Urbanization and State Formation in African Civilizations Essay

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Denielle Barcelona ANTHRO 102A December 10, 2010 Urbanization and State Formation in African Civilizations: When it comes to talking about the ancient African civilizations, both Africans and those who spent their lives studying Africa are aware of how complex and diverse the African precolonial societies really were. However, some still surmise that complex societies failed to develop there, and if there are some that did, they were merely secondary states.1 In the book African Civilizations: An Archaeological Perspective, author Graham Connah endeavors to disprove them and asserts that the tropical Africans established (non-secondary) complex states on their own and not because of external factors, that “neither…show more content…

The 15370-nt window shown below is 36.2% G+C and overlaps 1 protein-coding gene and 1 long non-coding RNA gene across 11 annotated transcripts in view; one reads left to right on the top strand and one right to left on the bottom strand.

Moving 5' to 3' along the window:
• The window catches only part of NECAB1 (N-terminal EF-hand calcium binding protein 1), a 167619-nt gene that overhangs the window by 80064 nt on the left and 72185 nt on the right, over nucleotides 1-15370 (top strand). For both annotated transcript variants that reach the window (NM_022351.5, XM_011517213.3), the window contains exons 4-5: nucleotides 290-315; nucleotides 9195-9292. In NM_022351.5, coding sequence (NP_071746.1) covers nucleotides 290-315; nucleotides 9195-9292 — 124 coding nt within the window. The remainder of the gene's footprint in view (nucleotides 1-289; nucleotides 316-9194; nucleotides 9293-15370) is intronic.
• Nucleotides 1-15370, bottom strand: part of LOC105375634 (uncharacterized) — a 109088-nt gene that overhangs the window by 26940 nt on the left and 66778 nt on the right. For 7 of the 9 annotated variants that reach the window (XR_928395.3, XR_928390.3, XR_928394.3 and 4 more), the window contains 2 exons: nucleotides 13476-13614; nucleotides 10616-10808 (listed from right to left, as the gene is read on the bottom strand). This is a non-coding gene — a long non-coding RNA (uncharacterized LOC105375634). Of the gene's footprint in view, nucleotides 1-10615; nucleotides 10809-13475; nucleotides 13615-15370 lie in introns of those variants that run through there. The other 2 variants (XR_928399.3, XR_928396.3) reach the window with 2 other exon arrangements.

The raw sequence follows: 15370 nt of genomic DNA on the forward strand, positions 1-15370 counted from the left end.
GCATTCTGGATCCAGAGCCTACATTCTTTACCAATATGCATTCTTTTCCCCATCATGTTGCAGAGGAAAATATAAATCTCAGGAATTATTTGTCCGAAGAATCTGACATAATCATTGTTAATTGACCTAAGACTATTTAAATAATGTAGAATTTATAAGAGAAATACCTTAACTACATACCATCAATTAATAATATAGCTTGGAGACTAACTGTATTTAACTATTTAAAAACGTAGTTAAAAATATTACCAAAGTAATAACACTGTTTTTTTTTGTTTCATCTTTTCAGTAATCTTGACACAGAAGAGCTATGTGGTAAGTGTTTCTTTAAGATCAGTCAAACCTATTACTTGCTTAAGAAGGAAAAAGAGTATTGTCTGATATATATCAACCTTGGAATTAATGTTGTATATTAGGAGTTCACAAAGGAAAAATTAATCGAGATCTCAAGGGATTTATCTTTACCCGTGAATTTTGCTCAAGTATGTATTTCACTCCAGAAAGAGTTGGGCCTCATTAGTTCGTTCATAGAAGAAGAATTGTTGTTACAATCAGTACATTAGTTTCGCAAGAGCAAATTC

Connah says that compared to the lowlands, the Ethiopian highlands were “healthier, and had better soils and had a greater range of possible agricultural adaptations, providing, therefore, a fertile seedbed for the growth of social complexity.”7 In talking about the West African savanna, he mentions how the emergence of urbanism and political centralization was thought before to be because of contact with the Mediterranean world via long-distance trade. However, because of archaeological evidence, Connah is able to assert that even before Arab contact, “stratified societies were emerging in the West African savanna on the basis of resource control stimulated in part by localized population pressure.”8 His theory of extensive internal trade giving rise to urbanization and state formation also is not clear at times. Because of how he formatted the book, it was much easier to make a comparative analysis of the states he discusses. First, he gives a 6 Connah, Graham. African Civilizations: An Archaeological Perspective. 2nd ed. Cambridge: Cambridge UP, 1987. pg. 295 7 Connah, Graham. African Civilizations: An Archaeological Perspective. 2nd ed. Cambridge: Cambridge UP, 1987. pg. 107 8 Connah, Graham. African Civilizations: An Archaeological Perspective. 2nd ed. Cambridge: Cambridge UP, 1987. pg. 143 3 description of the local environment, and then he goes on to give
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